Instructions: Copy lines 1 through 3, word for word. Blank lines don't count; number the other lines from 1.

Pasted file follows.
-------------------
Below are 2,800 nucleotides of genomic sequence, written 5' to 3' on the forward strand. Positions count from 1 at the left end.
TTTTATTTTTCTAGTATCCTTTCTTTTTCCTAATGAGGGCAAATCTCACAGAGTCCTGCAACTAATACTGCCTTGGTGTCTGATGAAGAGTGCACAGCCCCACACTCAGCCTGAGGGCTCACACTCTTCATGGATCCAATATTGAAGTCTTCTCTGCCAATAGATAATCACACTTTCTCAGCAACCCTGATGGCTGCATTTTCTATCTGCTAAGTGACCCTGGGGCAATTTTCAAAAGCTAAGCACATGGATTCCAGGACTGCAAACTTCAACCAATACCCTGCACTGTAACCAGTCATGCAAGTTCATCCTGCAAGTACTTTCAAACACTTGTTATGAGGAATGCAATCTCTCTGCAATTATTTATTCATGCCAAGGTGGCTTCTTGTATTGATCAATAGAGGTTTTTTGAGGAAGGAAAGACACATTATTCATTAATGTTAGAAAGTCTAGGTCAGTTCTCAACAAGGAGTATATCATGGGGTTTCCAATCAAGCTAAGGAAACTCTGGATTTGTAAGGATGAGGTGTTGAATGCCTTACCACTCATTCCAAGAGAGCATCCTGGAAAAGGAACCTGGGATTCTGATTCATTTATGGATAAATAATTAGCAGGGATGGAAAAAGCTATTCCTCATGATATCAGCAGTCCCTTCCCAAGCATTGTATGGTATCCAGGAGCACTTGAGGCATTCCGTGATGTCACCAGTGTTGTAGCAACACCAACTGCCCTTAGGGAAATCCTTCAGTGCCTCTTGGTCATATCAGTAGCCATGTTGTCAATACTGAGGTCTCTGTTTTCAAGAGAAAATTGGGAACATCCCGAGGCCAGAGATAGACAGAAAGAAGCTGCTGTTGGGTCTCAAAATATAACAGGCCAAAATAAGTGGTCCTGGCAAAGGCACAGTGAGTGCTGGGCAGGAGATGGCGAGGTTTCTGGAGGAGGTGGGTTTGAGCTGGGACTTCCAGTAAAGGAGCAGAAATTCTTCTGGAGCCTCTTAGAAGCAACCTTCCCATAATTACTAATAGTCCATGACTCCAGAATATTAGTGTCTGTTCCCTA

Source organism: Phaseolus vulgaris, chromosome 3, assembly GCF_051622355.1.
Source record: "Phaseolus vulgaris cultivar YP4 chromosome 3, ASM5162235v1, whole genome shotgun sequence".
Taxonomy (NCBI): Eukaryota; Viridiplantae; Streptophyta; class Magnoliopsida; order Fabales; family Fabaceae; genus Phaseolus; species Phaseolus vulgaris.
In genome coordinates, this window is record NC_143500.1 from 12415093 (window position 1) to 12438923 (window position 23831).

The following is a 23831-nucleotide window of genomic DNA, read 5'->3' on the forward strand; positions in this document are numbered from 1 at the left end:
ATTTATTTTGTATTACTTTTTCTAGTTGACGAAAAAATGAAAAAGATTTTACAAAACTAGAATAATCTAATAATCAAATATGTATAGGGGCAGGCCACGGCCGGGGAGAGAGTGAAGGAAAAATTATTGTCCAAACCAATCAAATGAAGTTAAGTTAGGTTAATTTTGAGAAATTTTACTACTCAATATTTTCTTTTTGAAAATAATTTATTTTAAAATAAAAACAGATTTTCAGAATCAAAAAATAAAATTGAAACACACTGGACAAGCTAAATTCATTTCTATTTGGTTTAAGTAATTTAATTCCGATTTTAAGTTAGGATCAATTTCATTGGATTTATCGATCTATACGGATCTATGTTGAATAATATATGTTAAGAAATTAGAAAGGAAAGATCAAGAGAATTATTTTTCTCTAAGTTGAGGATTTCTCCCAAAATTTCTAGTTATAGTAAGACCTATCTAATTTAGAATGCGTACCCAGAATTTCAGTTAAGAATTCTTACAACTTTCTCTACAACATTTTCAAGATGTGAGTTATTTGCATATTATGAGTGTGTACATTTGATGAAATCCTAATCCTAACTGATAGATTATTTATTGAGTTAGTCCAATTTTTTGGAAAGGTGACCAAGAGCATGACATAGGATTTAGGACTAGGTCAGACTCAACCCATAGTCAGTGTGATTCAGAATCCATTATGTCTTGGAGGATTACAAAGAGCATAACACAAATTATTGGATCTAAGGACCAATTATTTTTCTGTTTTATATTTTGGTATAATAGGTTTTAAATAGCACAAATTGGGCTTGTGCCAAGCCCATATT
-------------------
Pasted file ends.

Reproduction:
Below are 2,800 nucleotides of genomic sequence, written 5' to 3' on the forward strand. Positions count from 1 at the left end.
TTTTATTTTTCTAGTATCCTTTCTTTTTCCTAATGAGGGCAAATCTCACAGAGTCCTGCAACTAATACTGCCTTGGTGTCTGATGAAGAGTGCACAGCCCCACACTCAGCCTGAGGGCTCACACTCTTCATGGATCCAATATTGAAGTCTTCTCTGCCAATAGATAATCACACTTTCTCAGCAACCCTGATGGCTGCATTTTCTATCTGCTAAGTGACCCTGGGGCAATTTTCAAAAGCTAAGCACATGGATTCCAGGACTGCAAACTTCAACCAATACCCTGCACTGTAACCAGTCATGCAAGTTCATCCTGCAAGTACTTTCAAACACTTGTTATGAGGAATGCAATCTCTCTGCAATTATTTATTCATGCCAAGGTGGCTTCTTGTATTGATCAATAGAGGTTTTTTGAGGAAGGAAAGACACATTATTCATTAATGTTAGAAAGTCTAGGTCAGTTCTCAACAAGGAGTATATCATGGGGTTTCCAATCAAGCTAAGGAAACTCTGGATTTGTAAGGATGAGGTGTTGAATGCCTTACCACTCATTCCAAGAGAGCATCCTGGAAAAGGAACCTGGGATTCTGATTCATTTATGGATAAATAATTAGCAGGGATGGAAAAAGCTATTCCTCATGATATCAGCAGTCCCTTCCCAAGCATTGTATGGTATCCAGGAGCACTTGAGGCATTCCGTGATGTCACCAGTGTTGTAGCAACACCAACTGCCCTTAGGGAAATCCTTCAGTGCCTCTTGGTCATATCAGTAGCCATGTTGTCAATACTGAGGTCTCTGTTTTCAAGAGAAAATTGGGAACATCCCGAGGCCAGAGATAGACAGAAAGAAGCTGCTGTTGGGTCTCAAAATATAACAGGCCAAAATAAGTGGTCCTGGCAAAGGCACAGTGAGTGCTGGGCAGGAGATGGCGAGGTTTCTGGAGGAGGTGGGTTTGAGCTGGGACTTCCAGTAAAGGAGCAGAAATTCTTCTGGAGCCTCTTAGAAGCAACCTTCCCATAATTACTAATAGTCCATGACTCCAGAATATTAGTGTCTGTTCCCTA

Source organism: Phaseolus vulgaris, chromosome 3, assembly GCF_051622355.1.